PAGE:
The Australian songstress talks about her creative process, writer’s block, and how she experimented with sounds during the recording of her new album, “The Ol’ Razzle Dazzle.”
When composing, do you already know what the finished song will sound like?
I usually start off playing the piano or the guitar and improvising. I spend a lot of time sitting with my instrument and seeing what will come out of it. Sometimes I’ll stumble across a chord progression that really stands out and really inspires me. Then I’ll play it over and over [until] it starts to mean something and see whatever comes to my head. That will eventually turn into a song.
Then I’ll maybe sit down away from the piano and write out a lot of lyrics and then go back to it. But I don’t usually have drums, guitar or any other instruments in my head while I’m writing the song. It’s usually just … piano and the chord structure.
Do you set aside time to write or do you wait for inspiration before you begin composing?
I don’t really do that. I like to [compose] whenever I’m feeling inspired. But at the same time I do tend to take time off to write the album while I’m not touring. I have a general thing to write every day but I won’t set a time.
Some artists have said writing is the hardest part of their career, while others say they enjoy it almost as much as performing. Where do you fall between these two extremes?
Probably both of those combined. It is one of the hardest things but also one of the most rewarding and joyful experiences. When you have writer’s block, there’s nothing good, but when you’ve just written a song, there’s nothing better. There’s also nothing better than performing a new song for an audience for the first time.
Do you feel as if you’re actually finished when you complete the words and melody, or is the songwriting process a continuing experience until you have finished the recording?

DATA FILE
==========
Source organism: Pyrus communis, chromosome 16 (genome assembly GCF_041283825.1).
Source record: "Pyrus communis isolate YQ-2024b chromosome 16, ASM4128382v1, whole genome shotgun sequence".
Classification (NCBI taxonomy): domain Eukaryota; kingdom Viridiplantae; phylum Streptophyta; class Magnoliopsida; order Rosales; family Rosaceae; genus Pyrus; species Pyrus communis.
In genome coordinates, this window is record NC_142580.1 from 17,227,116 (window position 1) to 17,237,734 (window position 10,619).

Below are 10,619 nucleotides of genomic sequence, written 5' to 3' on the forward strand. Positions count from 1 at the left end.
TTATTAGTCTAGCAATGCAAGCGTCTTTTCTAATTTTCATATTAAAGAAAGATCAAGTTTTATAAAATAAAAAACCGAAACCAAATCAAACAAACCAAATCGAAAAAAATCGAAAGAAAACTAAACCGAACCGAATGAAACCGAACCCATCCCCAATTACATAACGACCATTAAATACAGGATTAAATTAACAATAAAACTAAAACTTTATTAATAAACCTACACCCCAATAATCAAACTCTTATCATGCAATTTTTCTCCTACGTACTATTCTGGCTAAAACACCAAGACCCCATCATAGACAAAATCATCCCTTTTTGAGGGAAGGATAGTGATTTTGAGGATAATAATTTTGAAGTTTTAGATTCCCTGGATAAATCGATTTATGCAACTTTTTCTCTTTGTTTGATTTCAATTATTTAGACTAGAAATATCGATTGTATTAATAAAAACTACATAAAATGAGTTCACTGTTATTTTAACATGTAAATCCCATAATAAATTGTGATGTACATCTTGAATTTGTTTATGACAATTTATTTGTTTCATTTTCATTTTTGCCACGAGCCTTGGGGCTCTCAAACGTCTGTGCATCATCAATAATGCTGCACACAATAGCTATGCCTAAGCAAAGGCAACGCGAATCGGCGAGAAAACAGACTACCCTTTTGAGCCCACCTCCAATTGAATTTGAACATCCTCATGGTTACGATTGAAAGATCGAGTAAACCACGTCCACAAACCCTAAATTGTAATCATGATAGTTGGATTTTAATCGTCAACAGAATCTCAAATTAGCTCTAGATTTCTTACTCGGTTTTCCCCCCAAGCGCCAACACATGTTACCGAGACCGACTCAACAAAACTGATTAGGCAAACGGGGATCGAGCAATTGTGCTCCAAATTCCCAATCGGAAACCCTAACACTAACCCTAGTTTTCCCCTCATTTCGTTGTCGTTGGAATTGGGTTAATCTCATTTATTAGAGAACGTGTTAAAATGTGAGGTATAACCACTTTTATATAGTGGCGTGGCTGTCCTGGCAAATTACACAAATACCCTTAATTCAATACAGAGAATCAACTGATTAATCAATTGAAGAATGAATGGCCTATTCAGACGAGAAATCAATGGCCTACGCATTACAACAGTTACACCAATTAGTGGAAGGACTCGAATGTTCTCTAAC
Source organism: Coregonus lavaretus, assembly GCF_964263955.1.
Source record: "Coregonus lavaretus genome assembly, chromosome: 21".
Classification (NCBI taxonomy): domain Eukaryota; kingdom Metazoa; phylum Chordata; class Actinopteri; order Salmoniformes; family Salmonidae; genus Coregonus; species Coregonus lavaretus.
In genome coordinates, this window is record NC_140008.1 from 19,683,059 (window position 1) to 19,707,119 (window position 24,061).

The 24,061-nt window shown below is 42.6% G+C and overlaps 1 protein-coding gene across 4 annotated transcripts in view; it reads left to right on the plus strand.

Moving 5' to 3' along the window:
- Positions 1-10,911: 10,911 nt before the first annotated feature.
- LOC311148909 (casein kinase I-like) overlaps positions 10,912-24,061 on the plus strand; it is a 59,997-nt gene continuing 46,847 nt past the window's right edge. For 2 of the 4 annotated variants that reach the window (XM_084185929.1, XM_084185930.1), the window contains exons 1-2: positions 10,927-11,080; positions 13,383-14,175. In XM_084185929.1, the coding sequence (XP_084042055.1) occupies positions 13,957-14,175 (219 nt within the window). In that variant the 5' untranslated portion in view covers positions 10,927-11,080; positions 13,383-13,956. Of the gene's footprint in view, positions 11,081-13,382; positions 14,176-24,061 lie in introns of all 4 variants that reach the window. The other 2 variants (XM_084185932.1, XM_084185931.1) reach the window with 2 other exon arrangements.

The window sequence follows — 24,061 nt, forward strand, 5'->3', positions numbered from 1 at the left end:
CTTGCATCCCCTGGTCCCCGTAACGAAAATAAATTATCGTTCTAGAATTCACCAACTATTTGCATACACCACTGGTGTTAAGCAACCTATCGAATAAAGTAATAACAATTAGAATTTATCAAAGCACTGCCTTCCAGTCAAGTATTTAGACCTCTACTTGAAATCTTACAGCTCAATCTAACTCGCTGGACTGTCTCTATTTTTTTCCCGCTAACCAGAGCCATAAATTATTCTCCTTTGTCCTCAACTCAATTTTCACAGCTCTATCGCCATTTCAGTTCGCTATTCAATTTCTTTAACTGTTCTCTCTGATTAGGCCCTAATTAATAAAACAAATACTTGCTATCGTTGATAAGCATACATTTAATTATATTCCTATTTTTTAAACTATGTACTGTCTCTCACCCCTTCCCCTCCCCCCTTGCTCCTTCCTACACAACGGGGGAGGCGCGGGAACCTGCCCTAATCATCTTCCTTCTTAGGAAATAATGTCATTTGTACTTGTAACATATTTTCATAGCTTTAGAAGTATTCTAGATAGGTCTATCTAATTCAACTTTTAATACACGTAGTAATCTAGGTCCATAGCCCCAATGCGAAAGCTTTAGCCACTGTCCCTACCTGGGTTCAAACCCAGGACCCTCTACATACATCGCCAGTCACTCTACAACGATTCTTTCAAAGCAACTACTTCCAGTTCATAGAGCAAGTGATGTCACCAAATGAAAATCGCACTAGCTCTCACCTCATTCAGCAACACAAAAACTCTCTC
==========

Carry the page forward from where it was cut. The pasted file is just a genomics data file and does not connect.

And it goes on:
It’s always done, for me, when I’ve finished writing it. The recording process is a way of immortalizing it.
What can you tell us about the new album, The Ol’ Razzle Dazzle?
I had a lot of writer’s block over the last two years before I started making this album. A lot of disillusionment with the industry and the idea of doing music the rest of my life, I didn’t know whether that felt like I was making a difference. I kind of had an existential crisis. A lot of the songs on this album kind of deal with that. I guess to personify music as this illusive lover that keeps running away from me and I keep chasing him. It’s really a romance.
Sonically, it’s quite experimental for me. We tried out a lot of different sounds. There’s a lot of backing vocals, a lot of sing-out, some school-girl vocals, some beautiful gospel vocals. We really used vocals as an instrument itself, something I’ve never done before. I absolutely love harmonizing.
When recording, do you like working with your own voice on backing tracks or do you prefer having other singers’ voices in the mix?
On this album I worked a lot with Butterfly Boucher, my co-producer. She has a really incredible voice and she’s pitch-perfect. Our voices blended really well together. In that instance I loved working with another vocalist. It was fun. She would come up with things that I never would have thought of.
After the album is in the can, do you and your touring band spend some time learning to play the songs as they sound on the album? Or are you already at that stage once the album is completed?
It’s definitely different taking the songs on the road. You only have a few musicians at your disposal. Unless you want to use a backing track, you have to rethink the songs. I think I’m lucky in that respect that my songs do translate pretty well to the live show. They’re basically simple with a few flourishes here and there. The most important thing to me with taking these songs on the road is the fact that my band needed to be able to sing. Almost all of them are strong singers. I really do have incredible backing vocals. It sounds really great live.
With the new album, was there one or two songs that you were very anxious to play live?